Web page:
Critiquing the Requirement of Oneness over Multiplicity: An Examination of Dissociative Identity (Disorder) in Five Clinical Texts
Kymbra Clayton

In the health professions there is widespread agreement that dissociative identity is dysfunctional and needs to be cured. This position is based on the assumption that the healthy self is unitary and therefore multiplicity must be disordered. The cure, a requirement of oneness, is integration: the multiple selves must be unified into a single, integrated personality. To uncover themes and assumptions of this dominant approach to dissociative identity, five main texts were examined. From the many discourses identified, two central discourses were selected for further exploration. This paper explores how the identified discourses construct individuals with dissociative identity and how they inform and limit psychological theory and practice. Being exploratory, this paper offers a platform for further in-depth deconstruction and critical evaluation of the underlying assumptions and implications.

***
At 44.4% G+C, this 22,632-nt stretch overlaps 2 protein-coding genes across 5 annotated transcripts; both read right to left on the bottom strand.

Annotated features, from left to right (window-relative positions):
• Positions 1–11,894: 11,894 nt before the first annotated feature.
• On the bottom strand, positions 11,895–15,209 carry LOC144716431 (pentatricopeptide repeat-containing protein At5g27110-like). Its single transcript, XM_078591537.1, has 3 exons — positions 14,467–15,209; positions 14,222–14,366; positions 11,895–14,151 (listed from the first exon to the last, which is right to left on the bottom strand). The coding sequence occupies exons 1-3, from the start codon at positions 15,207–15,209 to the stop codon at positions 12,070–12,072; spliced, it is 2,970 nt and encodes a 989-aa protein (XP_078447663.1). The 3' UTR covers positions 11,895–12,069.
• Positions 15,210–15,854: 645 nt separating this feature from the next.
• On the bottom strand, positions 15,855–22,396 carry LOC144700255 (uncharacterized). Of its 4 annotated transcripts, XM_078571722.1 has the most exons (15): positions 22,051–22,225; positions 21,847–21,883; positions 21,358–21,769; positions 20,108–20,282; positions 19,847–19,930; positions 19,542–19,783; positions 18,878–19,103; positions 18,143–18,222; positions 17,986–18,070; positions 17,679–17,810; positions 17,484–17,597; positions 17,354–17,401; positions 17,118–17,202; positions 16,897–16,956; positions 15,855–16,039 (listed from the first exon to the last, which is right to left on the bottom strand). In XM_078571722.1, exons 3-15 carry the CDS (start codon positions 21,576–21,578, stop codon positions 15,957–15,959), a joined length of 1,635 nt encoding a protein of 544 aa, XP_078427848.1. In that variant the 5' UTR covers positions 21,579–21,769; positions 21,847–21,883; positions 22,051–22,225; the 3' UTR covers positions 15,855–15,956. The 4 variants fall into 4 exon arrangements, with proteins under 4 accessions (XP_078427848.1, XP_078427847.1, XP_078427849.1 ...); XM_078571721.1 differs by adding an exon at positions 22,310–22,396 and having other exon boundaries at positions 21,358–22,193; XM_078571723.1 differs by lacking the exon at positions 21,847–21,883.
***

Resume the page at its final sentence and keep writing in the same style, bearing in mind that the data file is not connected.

Dissociative Identity; Clinical Psychology, Integration

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